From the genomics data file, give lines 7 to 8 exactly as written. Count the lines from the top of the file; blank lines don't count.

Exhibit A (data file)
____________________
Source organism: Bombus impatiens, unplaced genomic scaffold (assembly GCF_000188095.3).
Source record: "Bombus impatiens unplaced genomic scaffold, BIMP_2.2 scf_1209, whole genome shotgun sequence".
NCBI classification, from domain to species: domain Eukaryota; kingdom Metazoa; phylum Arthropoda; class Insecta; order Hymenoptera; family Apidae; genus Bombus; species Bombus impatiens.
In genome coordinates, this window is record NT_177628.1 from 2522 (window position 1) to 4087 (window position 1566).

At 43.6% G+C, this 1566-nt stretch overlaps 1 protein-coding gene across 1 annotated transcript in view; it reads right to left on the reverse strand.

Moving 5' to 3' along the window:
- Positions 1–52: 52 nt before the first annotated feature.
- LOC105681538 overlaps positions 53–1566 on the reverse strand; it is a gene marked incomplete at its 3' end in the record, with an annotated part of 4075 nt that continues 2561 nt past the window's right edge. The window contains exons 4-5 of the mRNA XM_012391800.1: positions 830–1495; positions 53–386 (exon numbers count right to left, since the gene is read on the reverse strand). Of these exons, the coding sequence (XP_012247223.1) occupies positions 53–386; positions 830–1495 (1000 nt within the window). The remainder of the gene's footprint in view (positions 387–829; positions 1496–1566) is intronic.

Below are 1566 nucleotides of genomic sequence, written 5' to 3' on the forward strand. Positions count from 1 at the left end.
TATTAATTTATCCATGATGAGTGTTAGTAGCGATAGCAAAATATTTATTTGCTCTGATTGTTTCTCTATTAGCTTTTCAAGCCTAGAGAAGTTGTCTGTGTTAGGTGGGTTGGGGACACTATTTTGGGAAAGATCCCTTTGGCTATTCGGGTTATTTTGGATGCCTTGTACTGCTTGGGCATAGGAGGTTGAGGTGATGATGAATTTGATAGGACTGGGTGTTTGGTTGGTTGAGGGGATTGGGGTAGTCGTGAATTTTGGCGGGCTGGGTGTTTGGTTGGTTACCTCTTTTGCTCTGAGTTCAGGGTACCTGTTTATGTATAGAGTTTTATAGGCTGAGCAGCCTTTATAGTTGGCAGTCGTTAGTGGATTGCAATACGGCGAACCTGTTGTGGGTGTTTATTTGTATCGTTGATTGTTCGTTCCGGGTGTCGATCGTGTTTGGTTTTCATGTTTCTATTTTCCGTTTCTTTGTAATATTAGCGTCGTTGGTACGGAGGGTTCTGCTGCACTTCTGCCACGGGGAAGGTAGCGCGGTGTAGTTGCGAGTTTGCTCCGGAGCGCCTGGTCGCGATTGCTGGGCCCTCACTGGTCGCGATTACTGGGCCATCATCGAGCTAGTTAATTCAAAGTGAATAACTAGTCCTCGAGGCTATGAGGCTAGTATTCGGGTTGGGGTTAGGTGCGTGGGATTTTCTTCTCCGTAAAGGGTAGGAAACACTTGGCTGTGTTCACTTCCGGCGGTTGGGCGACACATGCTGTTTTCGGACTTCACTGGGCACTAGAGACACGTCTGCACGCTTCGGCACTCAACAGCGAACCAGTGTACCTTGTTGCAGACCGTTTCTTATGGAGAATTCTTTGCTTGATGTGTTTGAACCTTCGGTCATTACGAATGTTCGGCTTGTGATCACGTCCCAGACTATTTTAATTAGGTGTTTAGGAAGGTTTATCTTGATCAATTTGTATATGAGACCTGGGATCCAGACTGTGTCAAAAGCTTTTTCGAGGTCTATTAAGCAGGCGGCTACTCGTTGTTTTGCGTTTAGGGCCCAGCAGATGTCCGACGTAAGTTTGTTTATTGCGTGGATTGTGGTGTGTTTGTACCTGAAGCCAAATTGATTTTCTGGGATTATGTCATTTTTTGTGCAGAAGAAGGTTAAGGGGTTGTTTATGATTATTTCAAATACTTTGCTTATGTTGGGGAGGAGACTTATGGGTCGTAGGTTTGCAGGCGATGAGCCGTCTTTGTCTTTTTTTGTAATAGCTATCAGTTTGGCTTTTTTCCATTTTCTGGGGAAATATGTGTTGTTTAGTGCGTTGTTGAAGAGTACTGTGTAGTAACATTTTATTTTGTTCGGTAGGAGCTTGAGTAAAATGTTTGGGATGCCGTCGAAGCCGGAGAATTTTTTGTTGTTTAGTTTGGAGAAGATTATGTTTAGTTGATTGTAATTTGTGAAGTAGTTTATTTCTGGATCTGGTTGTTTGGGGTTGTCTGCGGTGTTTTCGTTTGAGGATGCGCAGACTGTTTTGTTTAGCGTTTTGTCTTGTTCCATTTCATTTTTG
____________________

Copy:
- Positions 1–52: 52 nt before the first annotated feature.
- LOC105681538 overlaps positions 53–1566 on the reverse strand; it is a gene marked incomplete at its 3' end in the record, with an annotated part of 4075 nt that continues 2561 nt past the window's right edge. The window contains exons 4-5 of the mRNA XM_012391800.1: positions 830–1495; positions 53–386 (exon numbers count right to left, since the gene is read on the reverse strand). Of these exons, the coding sequence (XP_012247223.1) occupies positions 53–386; positions 830–1495 (1000 nt within the window). The remainder of the gene's footprint in view (positions 387–829; positions 1496–1566) is intronic.